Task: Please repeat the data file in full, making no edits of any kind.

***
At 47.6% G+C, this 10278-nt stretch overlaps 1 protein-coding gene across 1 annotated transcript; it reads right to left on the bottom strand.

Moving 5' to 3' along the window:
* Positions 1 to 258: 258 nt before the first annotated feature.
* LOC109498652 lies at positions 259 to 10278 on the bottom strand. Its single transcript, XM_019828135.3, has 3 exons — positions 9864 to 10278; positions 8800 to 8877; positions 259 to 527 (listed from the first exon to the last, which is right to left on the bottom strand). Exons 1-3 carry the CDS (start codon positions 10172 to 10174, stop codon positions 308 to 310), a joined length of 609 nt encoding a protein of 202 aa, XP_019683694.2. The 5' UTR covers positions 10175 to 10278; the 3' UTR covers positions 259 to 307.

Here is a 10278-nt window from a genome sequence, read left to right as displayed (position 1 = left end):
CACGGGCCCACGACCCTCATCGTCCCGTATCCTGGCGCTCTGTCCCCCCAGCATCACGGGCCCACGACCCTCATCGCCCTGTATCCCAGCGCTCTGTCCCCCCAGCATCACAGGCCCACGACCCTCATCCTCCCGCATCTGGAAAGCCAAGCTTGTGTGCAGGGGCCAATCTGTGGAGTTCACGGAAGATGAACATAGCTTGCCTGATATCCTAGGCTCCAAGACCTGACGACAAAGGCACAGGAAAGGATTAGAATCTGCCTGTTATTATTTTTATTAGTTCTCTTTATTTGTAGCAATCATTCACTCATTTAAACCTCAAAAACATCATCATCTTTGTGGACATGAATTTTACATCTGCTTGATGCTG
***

At 47.6% G+C, this 10278-nt stretch overlaps 1 protein-coding gene across 1 annotated transcript; it reads right to left on the bottom strand.

Moving 5' to 3' along the window:
* Positions 1 to 258: 258 nt before the first annotated feature.
* LOC109498652 lies at positions 259 to 10278 on the bottom strand. Its single transcript, XM_019828135.3, has 3 exons — positions 9864 to 10278; positions 8800 to 8877; positions 259 to 527 (listed from the first exon to the last, which is right to left on the bottom strand). Exons 1-3 carry the CDS (start codon positions 10172 to 10174, stop codon positions 308 to 310), a joined length of 609 nt encoding a protein of 202 aa, XP_019683694.2. The 5' UTR covers positions 10175 to 10278; the 3' UTR covers positions 259 to 307.

Here is a 10278-nt window from a genome sequence, read left to right as displayed (position 1 = left end):
CACGGGCCCACGACCCTCATCGTCCCGTATCCTGGCGCTCTGTCCCCCCAGCATCACGGGCCCACGACCCTCATCGCCCTGTATCCCAGCGCTCTGTCCCCCCAGCATCACAGGCCCACGACCCTCATCCTCCCGCATCTGGAAAGCCAAGCTTGTGTGCAGGGGCCAATCTGTGGAGTTCACGGAAGATGAACATAGCTTGCCTGATATCCTAGGCTCCAAGACCTGACGACAAAGGCACAGGAAAGGATTAGAATCTGCCTGTTATTATTTTTATTAGTTCTCTTTATTTGTAGCAATCATTCACTCATTTAAACCTCAAAAACATCATCATCTTTGTGGACATGAATTTTACATCTGCTTGATGCTG